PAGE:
Immigration fraud is breaching, or attempting to breach, New Zealand’s immigration laws. Some broad examples are:
The Immigration Act 2009 provides penalties of up to seven years’ imprisonment and a $100,000 fine for immigration fraud.
If residence status was obtained through immigration fraud a person risks being deported.
A person who has procured citizenship on the basis of immigration fraud can be deprived of their citizenship.
Immigration New Zealand does not tolerate immigration fraud, because it undermines our immigration system. It can also contribute to situations where vulnerable people find they are being exploited.
The integrity of our immigration system is paramount, given its importance to our country and our international reputation.
We have a team of investigators dedicated to investigating and, where appropriate, prosecuting people for immigration fraud.
Wide-ranging other anti-fraud measures are in place, including:
In addition to border controls, we pay particular attention to the horticulture/viticulture industries, and the export education sector.
Fraud in the horticulture and viticulture sector (i.e. the exploitation of unlawful foreign workers) has reduced significantly since the introduction in 2008 of a Recognised Seasonal Employer scheme, whereby approved employers are able to engage workers from various Pacific countries to assist them with seasonal work. For more information on requirements, see the Recognised Seasonal Employer scheme.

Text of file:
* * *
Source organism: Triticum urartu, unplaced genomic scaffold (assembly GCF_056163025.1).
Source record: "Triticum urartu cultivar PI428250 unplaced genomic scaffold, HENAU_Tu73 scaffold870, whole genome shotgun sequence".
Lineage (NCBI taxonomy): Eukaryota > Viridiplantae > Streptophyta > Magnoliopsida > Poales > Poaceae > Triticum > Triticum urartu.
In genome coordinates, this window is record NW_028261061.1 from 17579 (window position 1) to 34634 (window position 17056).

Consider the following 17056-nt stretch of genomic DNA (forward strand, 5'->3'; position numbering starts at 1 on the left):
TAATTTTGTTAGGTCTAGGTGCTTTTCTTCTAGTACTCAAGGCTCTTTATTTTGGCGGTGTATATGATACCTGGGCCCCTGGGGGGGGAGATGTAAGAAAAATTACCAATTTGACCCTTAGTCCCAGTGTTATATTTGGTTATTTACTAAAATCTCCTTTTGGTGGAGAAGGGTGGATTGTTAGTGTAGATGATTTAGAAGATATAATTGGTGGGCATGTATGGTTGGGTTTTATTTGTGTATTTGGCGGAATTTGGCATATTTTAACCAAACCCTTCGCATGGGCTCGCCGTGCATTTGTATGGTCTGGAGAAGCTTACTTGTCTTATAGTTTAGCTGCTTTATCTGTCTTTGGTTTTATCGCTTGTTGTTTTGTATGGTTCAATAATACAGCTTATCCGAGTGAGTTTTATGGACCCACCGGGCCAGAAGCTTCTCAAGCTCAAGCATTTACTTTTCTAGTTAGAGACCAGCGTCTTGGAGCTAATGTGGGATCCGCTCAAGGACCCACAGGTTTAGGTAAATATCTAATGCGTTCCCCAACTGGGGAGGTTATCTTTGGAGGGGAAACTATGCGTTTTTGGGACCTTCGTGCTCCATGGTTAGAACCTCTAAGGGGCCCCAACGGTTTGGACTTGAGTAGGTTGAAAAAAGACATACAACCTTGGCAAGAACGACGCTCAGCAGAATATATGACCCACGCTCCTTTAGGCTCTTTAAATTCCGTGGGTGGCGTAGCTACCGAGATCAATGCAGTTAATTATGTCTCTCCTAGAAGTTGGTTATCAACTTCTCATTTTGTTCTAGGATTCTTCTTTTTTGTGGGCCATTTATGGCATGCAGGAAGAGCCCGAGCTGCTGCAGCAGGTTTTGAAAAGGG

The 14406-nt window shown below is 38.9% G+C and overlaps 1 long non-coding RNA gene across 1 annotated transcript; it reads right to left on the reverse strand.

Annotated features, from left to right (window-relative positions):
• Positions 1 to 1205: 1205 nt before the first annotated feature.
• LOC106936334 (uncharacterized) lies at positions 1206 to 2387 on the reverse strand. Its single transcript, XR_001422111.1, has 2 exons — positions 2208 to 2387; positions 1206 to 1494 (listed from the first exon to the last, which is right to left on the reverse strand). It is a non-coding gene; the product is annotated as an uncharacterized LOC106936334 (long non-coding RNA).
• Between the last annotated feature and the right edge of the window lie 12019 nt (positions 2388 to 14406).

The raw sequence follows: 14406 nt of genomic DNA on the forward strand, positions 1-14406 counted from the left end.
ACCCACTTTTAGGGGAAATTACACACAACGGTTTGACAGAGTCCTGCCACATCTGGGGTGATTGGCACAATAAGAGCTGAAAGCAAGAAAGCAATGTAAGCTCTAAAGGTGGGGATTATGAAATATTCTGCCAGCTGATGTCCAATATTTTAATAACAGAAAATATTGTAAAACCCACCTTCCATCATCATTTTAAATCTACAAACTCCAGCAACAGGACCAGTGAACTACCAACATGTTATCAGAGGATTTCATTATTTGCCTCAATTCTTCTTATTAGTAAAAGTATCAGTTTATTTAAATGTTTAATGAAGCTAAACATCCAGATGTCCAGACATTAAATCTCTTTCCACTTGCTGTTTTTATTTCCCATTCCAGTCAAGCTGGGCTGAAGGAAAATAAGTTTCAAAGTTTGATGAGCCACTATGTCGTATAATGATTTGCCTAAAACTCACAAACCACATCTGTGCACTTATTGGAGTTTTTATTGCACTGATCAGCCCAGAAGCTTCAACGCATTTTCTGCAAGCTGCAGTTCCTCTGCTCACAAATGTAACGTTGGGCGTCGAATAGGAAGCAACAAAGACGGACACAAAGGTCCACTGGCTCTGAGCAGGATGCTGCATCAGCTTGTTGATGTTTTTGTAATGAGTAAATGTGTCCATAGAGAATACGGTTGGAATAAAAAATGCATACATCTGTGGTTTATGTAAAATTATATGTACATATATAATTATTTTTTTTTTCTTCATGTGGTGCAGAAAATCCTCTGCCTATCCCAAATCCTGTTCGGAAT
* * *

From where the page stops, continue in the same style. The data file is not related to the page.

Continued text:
Reflecting the importance of the education sector to New Zealand’s economy – at $2.3 billion annually, it is among our top five export earners – we work closely with the Ministry of Education and New Zealand Qualifications Authority to ensure the integrity of education providers for international students. If we are dissatisfied with the operation of a provider from an immigration perspective we apply sanctions that can include suspending or terminating the processing of applications for study there.
New Zealand law prohibits foreign nationals on temporary visas working in the sex industry. Immigration New Zealand is vigilant in identifying sex workers attempting to work illegally, and action is taken against those who employ them or facilitate their entry into New Zealand. Sex workers working illegally also risk deportation and restrictions on returning.
Anyone who has suspicions of immigration fraud should call Crimestoppers on 0800 555 111. More information on immigration fraud:
New Zealand is a member of the Five Country Conference, a forum for immigration and border security. Anti-fraud information involving New Zealand’s partner countries is available at:
Want to report immigration fraud?
Note: The online form link above takes you to the main Crimestoppers web form in the UK, who will quickly determine the information is from New Zealand and send it to the Crime Reporting Line in New Zealand over a secure internet connection. You and your computer are anonymous. Their call handlers read what you have sent them and will take out any information that might identify you before forwarding it to the relevant authorities.